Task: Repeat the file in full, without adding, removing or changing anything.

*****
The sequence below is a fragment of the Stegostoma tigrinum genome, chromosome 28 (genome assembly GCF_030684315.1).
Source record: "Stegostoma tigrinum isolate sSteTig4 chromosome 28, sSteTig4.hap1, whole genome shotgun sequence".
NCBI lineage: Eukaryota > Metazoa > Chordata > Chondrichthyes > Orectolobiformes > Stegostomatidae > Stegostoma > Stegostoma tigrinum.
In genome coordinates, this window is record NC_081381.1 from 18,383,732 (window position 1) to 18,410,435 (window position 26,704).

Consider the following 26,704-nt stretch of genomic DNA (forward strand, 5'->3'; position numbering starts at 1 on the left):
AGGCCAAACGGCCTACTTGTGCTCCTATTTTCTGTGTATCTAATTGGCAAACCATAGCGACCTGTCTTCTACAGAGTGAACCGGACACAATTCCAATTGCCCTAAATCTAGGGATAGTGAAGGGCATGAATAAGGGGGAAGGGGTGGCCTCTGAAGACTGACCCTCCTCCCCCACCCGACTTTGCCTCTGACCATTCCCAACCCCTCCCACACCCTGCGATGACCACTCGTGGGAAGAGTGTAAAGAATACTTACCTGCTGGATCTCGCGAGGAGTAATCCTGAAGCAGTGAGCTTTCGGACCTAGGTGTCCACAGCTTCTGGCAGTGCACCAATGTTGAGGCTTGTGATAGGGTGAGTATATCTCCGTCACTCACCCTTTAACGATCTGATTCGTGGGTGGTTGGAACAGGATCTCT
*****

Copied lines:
The sequence below is a fragment of the Stegostoma tigrinum genome, chromosome 28 (genome assembly GCF_030684315.1).
Source record: "Stegostoma tigrinum isolate sSteTig4 chromosome 28, sSteTig4.hap1, whole genome shotgun sequence".
NCBI lineage: Eukaryota > Metazoa > Chordata > Chondrichthyes > Orectolobiformes > Stegostomatidae > Stegostoma > Stegostoma tigrinum.
In genome coordinates, this window is record NC_081381.1 from 18,383,732 (window position 1) to 18,410,435 (window position 26,704).

Consider the following 26,704-nt stretch of genomic DNA (forward strand, 5'->3'; position numbering starts at 1 on the left):
AGGCCAAACGGCCTACTTGTGCTCCTATTTTCTGTGTATCTAATTGGCAAACCATAGCGACCTGTCTTCTACAGAGTGAACCGGACACAATTCCAATTGCCCTAAATCTAGGGATAGTGAAGGGCATGAATAAGGGGGAAGGGGTGGCCTCTGAAGACTGACCCTCCTCCCCCACCCGACTTTGCCTCTGACCATTCCCAACCCCTCCCACACCCTGCGATGACCACTCGTGGGAAGAGTGTAAAGAATACTTACCTGCTGGATCTCGCGAGGAGTAATCCTGAAGCAGTGAGCTTTCGGACCTAGGTGTCCACAGCTTCTGGCAGTGCACCAATGTTGAGGCTTGTGATAGGGTGAGTATATCTCCGTCACTCACCCTTTAACGATCTGATTCGTGGGTGGTTGGAACAGGATCTCT